This is one of the best entries from Hammer in a long time. What really works is the rather strong approach to the exploitation elements as this is one of their best attempts at melding their old- Gothic approach with kinkier elements that were becoming famous at the time. This is still very Gothically-influenced, with the eerie opening showing a lone figure gliding effortlessly through a fog- drenched cemetery in a flowing white night-gown, the instances at the Gothic castle featuring them entering and exiting their graves or the frantic chases through the woods which are in the classic mode. The later sequence showing the fate of him digging up the corpses by showing the exhumation of the bodies and the recitation of the family history in the castle while showing the final attempts at seduction back at the house finishes the Gothic atmosphere. The difference is enhanced with the addition of the lesbian hijinks, which is greatly appreciated as the style of film also allows for one of the greatest collection of Hammer women to grace the screen all getting in on it at some point. When it has a chance, it's sexuality is openly explored while never feeling like childish moments just there for titillation and it is mixed nicely with the old Gothic traditions. It's a nice combination of styles that strikes directly against the hinted-at seductiveness of the earlier ones with a vampire on-screen that actually is quite seductive and breath-taking, and her image is one of unbridled beauty and death at once. The additional violence is also nice to see and delivers more than the usual bloody fare as there are decapitations galore, some quite bloody stakings to the heart that are far gorier than what would've been shown before as well as neck bites and bloody corpses spread throughout. This is a more than fine combination of the different styles at the time and shows that they can meld together quite effectively since all these styles converge together into a cohesive manner that truly feels as though they belonged together. Add this together with a fast pace, traditional Hammer excellence in acting and dialog, and it's a minor classic in their catalog. Basically, all that's really wrong here are a couple of unexplained questions. There's a mysterious man-in-black whenever some victim is killed, and it's never told who he is. His backstory is a mystery, his powers are left up in the air as to where they came from, and the fact that all he does is appear on horseback is just another clue to his enigma. As well, she is said to be the last of the Karnstein clan, yet she comes into contact with both families by a mysterious noblewoman who then disappears from the film when she is taken away without answering where she comes from or what her contact with the vampire is. These questions are never explained in the film and are perhaps the only thing wrong with it.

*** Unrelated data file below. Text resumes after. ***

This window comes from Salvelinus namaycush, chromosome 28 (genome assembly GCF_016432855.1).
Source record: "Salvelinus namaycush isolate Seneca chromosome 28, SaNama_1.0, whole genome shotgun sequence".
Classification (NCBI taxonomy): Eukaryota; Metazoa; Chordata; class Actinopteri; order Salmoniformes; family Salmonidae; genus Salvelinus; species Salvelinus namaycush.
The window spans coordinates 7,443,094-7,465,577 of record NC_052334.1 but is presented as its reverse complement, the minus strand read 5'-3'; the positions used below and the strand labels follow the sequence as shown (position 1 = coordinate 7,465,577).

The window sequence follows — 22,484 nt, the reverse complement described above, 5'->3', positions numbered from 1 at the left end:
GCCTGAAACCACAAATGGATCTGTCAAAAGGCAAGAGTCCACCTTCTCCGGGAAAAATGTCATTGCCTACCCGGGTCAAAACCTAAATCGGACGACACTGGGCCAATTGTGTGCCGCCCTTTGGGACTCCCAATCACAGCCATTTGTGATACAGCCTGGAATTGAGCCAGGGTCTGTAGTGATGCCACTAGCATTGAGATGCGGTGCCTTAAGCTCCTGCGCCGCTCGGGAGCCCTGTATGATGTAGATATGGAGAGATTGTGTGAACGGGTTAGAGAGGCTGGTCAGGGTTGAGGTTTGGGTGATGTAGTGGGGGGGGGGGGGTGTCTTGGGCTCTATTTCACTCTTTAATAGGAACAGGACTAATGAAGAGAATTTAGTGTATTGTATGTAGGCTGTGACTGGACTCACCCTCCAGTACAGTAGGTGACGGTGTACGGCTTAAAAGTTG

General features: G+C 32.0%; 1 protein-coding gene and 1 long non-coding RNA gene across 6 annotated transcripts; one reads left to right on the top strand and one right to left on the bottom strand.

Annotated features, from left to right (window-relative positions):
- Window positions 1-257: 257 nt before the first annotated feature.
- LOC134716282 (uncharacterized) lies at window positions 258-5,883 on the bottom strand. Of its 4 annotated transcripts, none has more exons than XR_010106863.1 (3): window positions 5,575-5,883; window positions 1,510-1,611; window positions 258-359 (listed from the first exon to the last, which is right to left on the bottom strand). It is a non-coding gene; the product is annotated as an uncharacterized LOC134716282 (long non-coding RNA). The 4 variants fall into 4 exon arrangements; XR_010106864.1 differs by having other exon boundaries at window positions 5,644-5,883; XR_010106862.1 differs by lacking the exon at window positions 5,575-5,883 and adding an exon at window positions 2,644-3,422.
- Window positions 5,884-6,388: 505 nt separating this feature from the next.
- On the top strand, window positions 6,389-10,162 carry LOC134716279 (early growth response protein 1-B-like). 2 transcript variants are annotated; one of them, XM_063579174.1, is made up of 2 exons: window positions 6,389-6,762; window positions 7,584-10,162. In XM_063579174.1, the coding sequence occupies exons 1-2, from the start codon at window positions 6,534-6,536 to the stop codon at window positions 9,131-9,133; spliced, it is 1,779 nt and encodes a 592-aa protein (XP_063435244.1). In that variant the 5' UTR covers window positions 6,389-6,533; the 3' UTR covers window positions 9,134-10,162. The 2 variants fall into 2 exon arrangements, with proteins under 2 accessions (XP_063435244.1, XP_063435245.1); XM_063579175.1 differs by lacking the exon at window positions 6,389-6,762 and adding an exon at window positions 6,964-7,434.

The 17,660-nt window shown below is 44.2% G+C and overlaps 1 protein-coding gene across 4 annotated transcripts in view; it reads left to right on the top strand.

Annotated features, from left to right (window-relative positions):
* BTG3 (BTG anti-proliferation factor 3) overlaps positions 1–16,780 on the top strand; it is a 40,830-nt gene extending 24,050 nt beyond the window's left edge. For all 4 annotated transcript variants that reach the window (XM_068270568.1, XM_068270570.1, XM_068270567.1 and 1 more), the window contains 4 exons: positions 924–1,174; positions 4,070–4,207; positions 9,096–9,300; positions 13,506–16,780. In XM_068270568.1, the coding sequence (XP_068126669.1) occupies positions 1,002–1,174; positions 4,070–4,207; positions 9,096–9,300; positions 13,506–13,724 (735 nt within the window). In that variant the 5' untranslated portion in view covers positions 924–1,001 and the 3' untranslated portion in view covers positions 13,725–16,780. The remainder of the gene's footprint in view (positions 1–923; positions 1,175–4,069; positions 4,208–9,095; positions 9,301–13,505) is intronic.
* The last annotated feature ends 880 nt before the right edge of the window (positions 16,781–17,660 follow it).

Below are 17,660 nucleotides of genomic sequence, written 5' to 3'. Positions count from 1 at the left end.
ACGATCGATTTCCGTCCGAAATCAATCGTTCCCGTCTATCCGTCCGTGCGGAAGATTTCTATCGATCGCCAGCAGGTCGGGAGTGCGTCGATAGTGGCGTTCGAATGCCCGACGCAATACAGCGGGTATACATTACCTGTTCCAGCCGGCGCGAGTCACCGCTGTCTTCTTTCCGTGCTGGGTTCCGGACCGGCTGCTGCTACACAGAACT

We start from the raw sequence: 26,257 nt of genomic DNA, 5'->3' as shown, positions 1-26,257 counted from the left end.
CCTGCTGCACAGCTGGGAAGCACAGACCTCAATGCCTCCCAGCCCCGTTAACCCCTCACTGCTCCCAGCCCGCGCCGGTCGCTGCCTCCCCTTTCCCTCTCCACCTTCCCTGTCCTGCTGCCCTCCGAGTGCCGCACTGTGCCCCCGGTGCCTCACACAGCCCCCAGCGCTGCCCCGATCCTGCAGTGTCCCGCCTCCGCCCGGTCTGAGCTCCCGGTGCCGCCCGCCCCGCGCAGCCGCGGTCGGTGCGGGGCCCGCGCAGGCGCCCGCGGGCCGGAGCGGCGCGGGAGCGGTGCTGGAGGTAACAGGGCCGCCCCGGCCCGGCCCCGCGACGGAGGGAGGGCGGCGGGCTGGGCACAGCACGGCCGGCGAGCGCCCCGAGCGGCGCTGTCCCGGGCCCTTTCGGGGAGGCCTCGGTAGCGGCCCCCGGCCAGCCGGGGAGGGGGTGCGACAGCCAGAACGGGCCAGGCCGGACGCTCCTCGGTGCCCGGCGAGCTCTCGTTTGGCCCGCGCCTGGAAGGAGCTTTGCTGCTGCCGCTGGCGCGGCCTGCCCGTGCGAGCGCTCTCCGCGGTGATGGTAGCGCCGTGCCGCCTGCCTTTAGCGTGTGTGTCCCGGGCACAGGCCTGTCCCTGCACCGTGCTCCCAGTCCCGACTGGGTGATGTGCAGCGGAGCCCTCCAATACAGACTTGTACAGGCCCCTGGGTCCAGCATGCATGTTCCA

Today's Rated R: Full Nudity, Graphic Violence and several mild sex scenes.
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Underrated Hammer Classic
It's an excellent retelling of the classic Carmilla with the intriguing Ingrid Pitt in the starring role. This movie is heavy on the eroticism, but for all other parts, Pitt is a minimalist actress, conveying a lot just through her eyes or a slight smile. She's great to watch. Peter Cushing isn't on screen very much. His part is a little more than a walk-on, but he adds his usual strong jawed, authoritarian presence.
The sets look as good if not better than the earlier Hammer horror films. It's got a great Gothic presence, and the script is much better than some. The ladies let their bodies be used a little too much in this, but that's admittedly a subjective opinion.
The Vampire Lovers should be ranked up there with the Hammer greats.